Parental reports overestimate wheezing in children
MedWire News: Parental reports of asthma-like symptoms in preschool children should be confirmed by doctors wherever possible, say researchers who found that parents generally overestimate the prevalence of such symptoms.
“The prevalence of asthma symptoms among preschool children is difficult to determine with accuracy because no gold standard is available for diagnosis,” explain Ashna Mohangoo (University Medical Center Rotterdam, The Netherlands) and team.
In the current study, the researchers compared differences in the estimated prevalence of wheezing and shortness of breath among 1202 children aged 12–14 months using questionnaires completed by parents and interviews of the parents by doctors.
Half of the infants were boys, 8.6% were receiving asthma medication, and 3.2% had abnormal respiratory sounds.
The researchers found that estimated prevalence of wheezing and shortness of breath among the children was 36% using data from the parental questionnaire, compared with just 20% using data from the interviews conducted by doctors, with observed agreement of 73%.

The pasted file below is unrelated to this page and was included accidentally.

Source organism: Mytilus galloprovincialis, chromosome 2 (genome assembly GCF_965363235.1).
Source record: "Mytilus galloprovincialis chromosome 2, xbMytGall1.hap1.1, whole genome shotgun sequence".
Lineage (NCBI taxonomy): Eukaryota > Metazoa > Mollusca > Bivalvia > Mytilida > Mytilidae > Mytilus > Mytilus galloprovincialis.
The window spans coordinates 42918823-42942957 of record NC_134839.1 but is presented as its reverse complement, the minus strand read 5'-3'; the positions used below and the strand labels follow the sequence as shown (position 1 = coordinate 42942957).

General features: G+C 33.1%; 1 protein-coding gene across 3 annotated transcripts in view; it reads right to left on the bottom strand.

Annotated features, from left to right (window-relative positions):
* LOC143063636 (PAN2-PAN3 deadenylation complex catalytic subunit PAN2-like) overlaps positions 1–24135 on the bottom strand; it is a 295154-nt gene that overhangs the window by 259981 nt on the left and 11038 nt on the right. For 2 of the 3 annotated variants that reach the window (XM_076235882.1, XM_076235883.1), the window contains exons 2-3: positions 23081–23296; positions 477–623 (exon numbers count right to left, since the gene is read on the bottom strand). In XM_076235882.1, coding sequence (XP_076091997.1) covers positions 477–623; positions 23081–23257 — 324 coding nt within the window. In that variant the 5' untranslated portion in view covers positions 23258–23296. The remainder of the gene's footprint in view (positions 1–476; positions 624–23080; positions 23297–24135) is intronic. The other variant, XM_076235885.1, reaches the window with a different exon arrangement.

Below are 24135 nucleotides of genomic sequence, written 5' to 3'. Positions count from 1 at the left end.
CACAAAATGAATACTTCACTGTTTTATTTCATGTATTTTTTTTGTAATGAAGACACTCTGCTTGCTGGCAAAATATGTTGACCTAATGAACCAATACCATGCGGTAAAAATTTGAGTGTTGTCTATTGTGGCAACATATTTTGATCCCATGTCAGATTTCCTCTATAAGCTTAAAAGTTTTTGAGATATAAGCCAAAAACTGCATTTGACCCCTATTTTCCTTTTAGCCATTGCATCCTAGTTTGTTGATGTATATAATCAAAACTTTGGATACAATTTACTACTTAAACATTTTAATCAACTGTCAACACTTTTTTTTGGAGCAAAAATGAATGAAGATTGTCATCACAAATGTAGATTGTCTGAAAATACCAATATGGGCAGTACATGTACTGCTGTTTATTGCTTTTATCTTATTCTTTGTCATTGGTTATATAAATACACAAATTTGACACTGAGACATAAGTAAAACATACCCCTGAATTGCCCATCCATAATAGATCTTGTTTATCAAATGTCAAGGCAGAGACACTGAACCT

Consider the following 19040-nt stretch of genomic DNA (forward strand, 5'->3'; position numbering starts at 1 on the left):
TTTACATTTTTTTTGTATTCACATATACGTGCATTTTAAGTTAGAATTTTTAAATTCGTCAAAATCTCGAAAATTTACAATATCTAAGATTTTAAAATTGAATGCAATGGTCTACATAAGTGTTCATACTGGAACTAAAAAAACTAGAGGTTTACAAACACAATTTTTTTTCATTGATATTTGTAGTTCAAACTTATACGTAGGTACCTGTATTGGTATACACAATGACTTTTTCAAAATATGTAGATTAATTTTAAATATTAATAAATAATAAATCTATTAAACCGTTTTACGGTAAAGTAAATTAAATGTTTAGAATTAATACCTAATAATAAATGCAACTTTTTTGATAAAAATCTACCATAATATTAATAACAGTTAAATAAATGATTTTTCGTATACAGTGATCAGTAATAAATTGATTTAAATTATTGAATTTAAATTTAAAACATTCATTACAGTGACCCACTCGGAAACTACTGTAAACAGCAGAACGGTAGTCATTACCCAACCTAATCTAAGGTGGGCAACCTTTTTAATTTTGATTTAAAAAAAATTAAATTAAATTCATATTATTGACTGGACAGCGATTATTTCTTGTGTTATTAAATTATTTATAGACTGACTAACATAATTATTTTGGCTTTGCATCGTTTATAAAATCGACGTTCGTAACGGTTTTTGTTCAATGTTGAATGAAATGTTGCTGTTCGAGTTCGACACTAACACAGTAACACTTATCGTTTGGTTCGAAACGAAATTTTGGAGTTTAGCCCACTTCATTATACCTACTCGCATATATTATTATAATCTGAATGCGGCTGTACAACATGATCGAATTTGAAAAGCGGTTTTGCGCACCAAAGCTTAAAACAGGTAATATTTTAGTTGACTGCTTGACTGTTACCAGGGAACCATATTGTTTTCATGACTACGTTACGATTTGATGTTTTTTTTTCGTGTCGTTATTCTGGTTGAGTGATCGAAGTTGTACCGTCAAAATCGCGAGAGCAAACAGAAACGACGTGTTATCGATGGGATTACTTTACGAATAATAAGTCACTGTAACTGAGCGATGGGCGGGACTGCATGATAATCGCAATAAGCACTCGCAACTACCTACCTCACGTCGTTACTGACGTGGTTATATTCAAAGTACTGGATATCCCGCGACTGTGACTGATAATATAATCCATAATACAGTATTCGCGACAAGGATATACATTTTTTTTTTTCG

Agreement on the presence of wheezing or shortness of breath was observed in 41% of parents who reported these symptoms in the questionnaire and in 73% of parents who reported these symptoms in the interview.
Compared with infants in the subgroup with agreement on the presence of wheezing or shortness of breath, those in the subgroup without agreement were significantly less likely to be receiving asthma medication (38.9% vs 3.9%) and were less likely to have abnormal respiratory sounds, bronchiolitis, or croup.
Furthermore, the proportion of infants receiving asthma medication was higher in interview-data compared with questionnaire-data (22.7% vs 3.9%).
Mohangoo and team conclude in the journal Pediatric Pulmonology: “Questionnaire yielded higher prevalence rates for wheezing or shortness of breath than physician interview. Our study indicated that parent-reported symptoms through questionnaires are associated with a lower proportion of infants receiving anti-asthma medication.”
They add: “Since wheezing and shortness of breath are non-specific for asthma at such a young age, we recommend confirming parent-reported asthma symptoms by pediatricians whenever possible.”
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By Mark Cowen